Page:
Although the NLRB’s stated rationale for these amendments is to “clarify” and provide “better balance” to the pre-election procedures, the rules do not come without controversy. The Board issued the new rules without engaging in the notice of proposed rulemaking process, thus eliminating the opportunity for outside input into the substance of the rules. As these rules reflect procedural changes, however, the Board’s majority noted that federal law does not require that the Board issue a notice of proposed rulemaking to solicit input prior to making changes.

As with many recent 3-1 NLRB decisions, Lauren McFerran, the Board’s sole Democrat and appointee from the Obama administration, voted against the amendments. Ms. McFerran, whose term ends on Monday, December 16, 2019—just two days before the amendments are published—touted the Obama-era regulations as increasing transparency, information sharing, and efficiency and uniformity in the elections process.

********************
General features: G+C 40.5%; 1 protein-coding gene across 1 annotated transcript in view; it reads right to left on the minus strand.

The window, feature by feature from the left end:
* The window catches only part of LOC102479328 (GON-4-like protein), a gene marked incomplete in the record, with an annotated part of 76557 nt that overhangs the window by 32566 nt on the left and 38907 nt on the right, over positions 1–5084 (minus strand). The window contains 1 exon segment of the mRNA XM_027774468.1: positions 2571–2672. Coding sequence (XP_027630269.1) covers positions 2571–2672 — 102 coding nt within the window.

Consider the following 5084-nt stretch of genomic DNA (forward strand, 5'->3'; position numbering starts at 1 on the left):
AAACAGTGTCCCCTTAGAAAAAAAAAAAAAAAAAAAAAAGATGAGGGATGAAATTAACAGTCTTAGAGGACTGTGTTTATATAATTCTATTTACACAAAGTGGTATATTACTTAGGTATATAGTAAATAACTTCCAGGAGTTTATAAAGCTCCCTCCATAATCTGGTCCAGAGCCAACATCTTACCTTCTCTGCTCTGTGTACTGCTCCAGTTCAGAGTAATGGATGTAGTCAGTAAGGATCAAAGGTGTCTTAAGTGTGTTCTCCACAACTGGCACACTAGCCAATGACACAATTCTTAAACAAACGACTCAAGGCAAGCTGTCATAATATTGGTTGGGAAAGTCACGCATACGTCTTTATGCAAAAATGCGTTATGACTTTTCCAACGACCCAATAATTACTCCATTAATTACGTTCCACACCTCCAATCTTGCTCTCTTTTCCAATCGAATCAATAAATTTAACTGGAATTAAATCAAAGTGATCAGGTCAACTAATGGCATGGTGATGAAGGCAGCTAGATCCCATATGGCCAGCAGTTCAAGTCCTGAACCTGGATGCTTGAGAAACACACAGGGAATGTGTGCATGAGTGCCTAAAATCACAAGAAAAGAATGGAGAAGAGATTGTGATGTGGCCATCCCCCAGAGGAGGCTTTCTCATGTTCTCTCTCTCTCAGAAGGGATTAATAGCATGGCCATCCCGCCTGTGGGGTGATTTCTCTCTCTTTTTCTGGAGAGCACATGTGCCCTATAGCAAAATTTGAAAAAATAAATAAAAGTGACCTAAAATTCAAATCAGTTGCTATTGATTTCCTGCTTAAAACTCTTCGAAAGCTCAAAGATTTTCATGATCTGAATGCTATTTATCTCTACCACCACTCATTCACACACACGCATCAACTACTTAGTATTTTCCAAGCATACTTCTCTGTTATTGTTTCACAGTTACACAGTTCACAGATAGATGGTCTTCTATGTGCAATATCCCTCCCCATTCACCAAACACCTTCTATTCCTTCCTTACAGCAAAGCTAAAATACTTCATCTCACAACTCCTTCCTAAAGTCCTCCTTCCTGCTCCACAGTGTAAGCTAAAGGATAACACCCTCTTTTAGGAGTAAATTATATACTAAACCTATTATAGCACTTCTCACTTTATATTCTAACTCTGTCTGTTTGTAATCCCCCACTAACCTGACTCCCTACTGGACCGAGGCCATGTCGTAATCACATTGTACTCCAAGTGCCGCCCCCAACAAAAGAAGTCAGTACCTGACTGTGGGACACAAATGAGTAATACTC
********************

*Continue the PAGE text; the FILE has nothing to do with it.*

Please note that the Final Rule does not make changes to the Board’s position on blocking charges. We anticipate changes to come in the near future as the Board included the topic on its rulemaking agenda. Michael Best will continue to monitor NLRB activity on this subject and communicate changes by a further alert.